Process for real time geological localization with stochastic clustering and pattern matching
A method of geosteering in a wellbore construction process uses an earth model that defines boundaries between formation layers and petrophysical properties of the formation layers in a subterranean formation. Sensor measurements related to the wellbore construction process are inputted to the earth model. An estimate is obtained for a relative geometrical and geological placement of the well path with respect to a geological objective using a trained stochastic clustering and pattern matching agent. An output action based on the sensor measurement for influencing a future profile of the well path with respect to the estimate.
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The present application is a National Stage (§ 371) of International Application No. PCT/US2019/044046, filed Jul. 30, 2019, which claims the benefit of U.S. Provisional Application No. 62/712,625, filed Jul. 31, 2018, which is incorporated herein by reference.
FIELD OF THE INVENTIONThe present invention relates to the field of geosteering and, in particular, to a process for real time geological localization with stochastic clustering and pattern matching for automating geosteering.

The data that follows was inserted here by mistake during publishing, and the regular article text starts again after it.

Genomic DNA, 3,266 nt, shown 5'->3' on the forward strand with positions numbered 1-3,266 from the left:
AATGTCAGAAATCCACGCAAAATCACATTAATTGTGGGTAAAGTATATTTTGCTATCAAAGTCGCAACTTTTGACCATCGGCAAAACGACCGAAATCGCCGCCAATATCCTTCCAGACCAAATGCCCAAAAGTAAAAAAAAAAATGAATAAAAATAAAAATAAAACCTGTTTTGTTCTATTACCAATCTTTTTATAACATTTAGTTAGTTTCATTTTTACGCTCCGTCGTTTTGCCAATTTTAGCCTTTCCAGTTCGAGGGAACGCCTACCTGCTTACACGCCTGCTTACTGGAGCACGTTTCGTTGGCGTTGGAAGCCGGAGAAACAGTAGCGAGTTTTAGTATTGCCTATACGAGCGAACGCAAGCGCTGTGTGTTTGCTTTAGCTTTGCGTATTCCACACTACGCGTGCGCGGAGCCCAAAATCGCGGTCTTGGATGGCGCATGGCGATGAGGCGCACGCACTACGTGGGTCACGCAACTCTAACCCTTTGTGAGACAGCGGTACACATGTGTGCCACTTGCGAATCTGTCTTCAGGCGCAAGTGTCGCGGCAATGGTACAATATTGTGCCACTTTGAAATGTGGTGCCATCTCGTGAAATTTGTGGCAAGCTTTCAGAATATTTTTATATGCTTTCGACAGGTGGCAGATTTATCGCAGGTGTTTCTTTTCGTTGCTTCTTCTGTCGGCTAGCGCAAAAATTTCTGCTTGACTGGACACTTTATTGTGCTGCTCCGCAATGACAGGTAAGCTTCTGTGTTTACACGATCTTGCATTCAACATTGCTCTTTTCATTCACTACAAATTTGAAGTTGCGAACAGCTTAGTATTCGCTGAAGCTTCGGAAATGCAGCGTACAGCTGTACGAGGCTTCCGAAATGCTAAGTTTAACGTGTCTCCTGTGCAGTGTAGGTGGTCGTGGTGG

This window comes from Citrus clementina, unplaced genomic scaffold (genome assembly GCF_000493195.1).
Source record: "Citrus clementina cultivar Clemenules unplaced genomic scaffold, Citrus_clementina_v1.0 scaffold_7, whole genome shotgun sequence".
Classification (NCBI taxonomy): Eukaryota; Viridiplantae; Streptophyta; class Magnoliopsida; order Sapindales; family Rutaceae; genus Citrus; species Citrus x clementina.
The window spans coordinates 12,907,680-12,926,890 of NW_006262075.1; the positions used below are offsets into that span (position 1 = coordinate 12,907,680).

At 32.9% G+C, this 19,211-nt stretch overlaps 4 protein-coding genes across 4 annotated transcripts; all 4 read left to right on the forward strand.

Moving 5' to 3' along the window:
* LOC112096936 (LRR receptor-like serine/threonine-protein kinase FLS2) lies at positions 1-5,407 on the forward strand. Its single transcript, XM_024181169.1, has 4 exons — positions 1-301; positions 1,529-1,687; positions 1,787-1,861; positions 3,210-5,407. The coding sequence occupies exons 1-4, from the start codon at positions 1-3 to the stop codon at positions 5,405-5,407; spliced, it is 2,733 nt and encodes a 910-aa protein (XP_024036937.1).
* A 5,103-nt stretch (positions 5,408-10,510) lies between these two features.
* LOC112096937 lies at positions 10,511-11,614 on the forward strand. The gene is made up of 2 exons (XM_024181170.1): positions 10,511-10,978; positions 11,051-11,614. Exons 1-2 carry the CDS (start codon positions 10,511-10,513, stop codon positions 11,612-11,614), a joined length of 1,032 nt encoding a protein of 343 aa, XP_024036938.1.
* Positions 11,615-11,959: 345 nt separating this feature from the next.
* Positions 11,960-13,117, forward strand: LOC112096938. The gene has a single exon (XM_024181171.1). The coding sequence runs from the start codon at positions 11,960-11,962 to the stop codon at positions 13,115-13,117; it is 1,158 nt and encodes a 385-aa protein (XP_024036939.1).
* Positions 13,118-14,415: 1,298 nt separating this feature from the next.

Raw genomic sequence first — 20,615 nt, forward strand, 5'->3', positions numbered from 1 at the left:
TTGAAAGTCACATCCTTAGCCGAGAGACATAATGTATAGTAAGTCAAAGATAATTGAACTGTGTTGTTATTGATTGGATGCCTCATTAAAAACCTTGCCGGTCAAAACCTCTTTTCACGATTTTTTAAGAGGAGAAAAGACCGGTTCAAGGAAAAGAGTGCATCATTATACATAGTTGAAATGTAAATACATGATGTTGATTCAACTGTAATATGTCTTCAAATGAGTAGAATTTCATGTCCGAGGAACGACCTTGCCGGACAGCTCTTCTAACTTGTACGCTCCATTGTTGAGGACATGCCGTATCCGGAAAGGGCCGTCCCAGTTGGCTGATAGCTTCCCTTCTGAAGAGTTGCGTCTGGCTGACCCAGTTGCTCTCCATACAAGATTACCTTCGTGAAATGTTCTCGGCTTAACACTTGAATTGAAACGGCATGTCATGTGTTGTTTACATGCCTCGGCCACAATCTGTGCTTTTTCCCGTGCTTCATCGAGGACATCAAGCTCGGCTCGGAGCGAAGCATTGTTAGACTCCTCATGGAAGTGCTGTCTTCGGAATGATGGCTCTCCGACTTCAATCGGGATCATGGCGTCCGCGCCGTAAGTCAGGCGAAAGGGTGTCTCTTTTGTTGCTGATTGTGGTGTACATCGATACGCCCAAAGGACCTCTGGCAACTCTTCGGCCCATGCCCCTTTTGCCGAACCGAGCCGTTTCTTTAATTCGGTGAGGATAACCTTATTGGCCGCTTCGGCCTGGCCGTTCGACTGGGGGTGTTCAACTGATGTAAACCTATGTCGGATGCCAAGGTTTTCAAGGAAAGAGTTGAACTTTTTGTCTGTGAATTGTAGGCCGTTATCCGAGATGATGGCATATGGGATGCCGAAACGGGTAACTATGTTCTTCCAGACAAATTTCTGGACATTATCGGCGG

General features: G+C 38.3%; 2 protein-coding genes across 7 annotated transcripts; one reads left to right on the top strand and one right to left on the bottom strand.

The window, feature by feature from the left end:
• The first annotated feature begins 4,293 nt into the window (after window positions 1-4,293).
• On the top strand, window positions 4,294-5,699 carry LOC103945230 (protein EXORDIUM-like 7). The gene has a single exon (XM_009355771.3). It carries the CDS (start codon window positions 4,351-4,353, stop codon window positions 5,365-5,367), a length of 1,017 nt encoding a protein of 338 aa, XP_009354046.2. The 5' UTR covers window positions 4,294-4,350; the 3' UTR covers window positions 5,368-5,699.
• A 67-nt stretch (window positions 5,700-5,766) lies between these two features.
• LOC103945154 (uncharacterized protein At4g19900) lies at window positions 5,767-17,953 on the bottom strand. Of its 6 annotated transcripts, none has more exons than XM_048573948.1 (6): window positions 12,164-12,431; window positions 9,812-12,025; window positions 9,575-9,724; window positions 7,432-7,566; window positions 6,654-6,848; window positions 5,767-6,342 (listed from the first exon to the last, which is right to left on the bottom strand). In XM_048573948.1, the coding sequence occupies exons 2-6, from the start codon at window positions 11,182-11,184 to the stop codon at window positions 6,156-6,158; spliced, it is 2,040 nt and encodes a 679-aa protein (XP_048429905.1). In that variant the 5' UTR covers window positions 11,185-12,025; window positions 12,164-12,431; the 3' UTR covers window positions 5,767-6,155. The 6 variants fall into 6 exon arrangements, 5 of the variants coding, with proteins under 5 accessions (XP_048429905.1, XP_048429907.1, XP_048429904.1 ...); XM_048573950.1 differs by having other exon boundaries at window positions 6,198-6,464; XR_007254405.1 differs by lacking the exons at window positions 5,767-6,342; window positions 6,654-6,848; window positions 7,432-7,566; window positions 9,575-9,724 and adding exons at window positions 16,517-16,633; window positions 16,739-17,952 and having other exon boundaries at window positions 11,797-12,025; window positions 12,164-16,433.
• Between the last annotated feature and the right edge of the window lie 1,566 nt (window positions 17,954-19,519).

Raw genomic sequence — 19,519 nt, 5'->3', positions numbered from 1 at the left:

BACKGROUND OF THE INVENTIONIn a well construction process, rock destruction is guided by a drilling assembly. The drilling assembly includes sensors and actuators for biasing the trajectory and determining the heading in addition to properties of the surrounding borehole media. The intentional guiding of a trajectory to remain within the same rock or fluid and/or along a fluid boundary such as an oil/water contact or an oil/gas contact is known as geosteering.
The objective in drilling wells is to maximize the drainage of fluid in a hydrocarbon reservoir. Multiple wells placed in a reservoir are either water injector wells or producer wells. The objective is maximizing the contact of the wellbore trajectory with geological formations that: are more permeable, drill faster, contain less viscous fluid, and contain fluid of higher economical value. Furthermore, drilling more tortuous wells, slower, and out of zone add to the costs of the well.
Geosteering is drilling a horizontal wellbore that ideally is located within or near preferred rock layers. As interpretive analysis is performed while or after drilling, geosteering determines and communicates a wellbore's stratigraphic depth location in part by estimating local geometric bedding structure. Modern geosteering normally incorporates more dimensions of information, including insight from downhole data and quantitative correlation methods. Ultimately, geosteering provides explicit approximation of the location of nearby geologic beds in relationship to a wellbore and coordinate system.